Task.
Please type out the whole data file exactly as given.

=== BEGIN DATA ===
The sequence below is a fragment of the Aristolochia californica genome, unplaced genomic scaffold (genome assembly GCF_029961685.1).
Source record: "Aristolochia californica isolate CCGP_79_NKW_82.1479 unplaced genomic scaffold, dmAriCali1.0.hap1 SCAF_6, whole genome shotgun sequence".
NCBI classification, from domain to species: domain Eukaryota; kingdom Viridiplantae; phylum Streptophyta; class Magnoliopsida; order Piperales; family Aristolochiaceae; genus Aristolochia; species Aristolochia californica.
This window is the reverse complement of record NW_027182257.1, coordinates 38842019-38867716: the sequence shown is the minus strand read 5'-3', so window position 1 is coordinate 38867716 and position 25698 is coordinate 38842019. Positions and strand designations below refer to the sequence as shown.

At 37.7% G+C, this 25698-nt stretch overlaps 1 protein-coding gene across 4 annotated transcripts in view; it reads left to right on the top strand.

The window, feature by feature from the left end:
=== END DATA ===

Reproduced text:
The sequence below is a fragment of the Aristolochia californica genome, unplaced genomic scaffold (genome assembly GCF_029961685.1).
Source record: "Aristolochia californica isolate CCGP_79_NKW_82.1479 unplaced genomic scaffold, dmAriCali1.0.hap1 SCAF_6, whole genome shotgun sequence".
NCBI classification, from domain to species: domain Eukaryota; kingdom Viridiplantae; phylum Streptophyta; class Magnoliopsida; order Piperales; family Aristolochiaceae; genus Aristolochia; species Aristolochia californica.
This window is the reverse complement of record NW_027182257.1, coordinates 38842019-38867716: the sequence shown is the minus strand read 5'-3', so window position 1 is coordinate 38867716 and position 25698 is coordinate 38842019. Positions and strand designations below refer to the sequence as shown.

At 37.7% G+C, this 25698-nt stretch overlaps 1 protein-coding gene across 4 annotated transcripts in view; it reads left to right on the top strand.

The window, feature by feature from the left end: